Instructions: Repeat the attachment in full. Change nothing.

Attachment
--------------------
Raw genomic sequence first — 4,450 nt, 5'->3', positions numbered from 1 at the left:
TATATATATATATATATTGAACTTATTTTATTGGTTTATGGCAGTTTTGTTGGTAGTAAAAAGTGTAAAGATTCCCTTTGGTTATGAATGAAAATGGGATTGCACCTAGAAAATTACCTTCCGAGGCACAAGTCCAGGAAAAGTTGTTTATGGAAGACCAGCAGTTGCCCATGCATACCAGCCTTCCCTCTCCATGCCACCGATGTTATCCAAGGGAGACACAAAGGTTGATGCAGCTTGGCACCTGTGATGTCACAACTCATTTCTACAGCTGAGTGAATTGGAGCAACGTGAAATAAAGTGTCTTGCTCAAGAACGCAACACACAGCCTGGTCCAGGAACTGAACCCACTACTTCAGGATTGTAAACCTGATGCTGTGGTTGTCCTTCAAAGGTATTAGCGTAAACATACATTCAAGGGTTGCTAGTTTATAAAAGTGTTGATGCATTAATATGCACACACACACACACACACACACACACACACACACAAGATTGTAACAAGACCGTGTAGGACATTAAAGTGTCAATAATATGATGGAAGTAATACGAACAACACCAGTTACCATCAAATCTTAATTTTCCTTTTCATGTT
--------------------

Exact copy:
Raw genomic sequence first — 4,450 nt, 5'->3', positions numbered from 1 at the left:
TATATATATATATATATTGAACTTATTTTATTGGTTTATGGCAGTTTTGTTGGTAGTAAAAAGTGTAAAGATTCCCTTTGGTTATGAATGAAAATGGGATTGCACCTAGAAAATTACCTTCCGAGGCACAAGTCCAGGAAAAGTTGTTTATGGAAGACCAGCAGTTGCCCATGCATACCAGCCTTCCCTCTCCATGCCACCGATGTTATCCAAGGGAGACACAAAGGTTGATGCAGCTTGGCACCTGTGATGTCACAACTCATTTCTACAGCTGAGTGAATTGGAGCAACGTGAAATAAAGTGTCTTGCTCAAGAACGCAACACACAGCCTGGTCCAGGAACTGAACCCACTACTTCAGGATTGTAAACCTGATGCTGTGGTTGTCCTTCAAAGGTATTAGCGTAAACATACATTCAAGGGTTGCTAGTTTATAAAAGTGTTGATGCATTAATATGCACACACACACACACACACACACACACACACACACAAGATTGTAACAAGACCGTGTAGGACATTAAAGTGTCAATAATATGATGGAAGTAATACGAACAACACCAGTTACCATCAAATCTTAATTTTCCTTTTCATGTT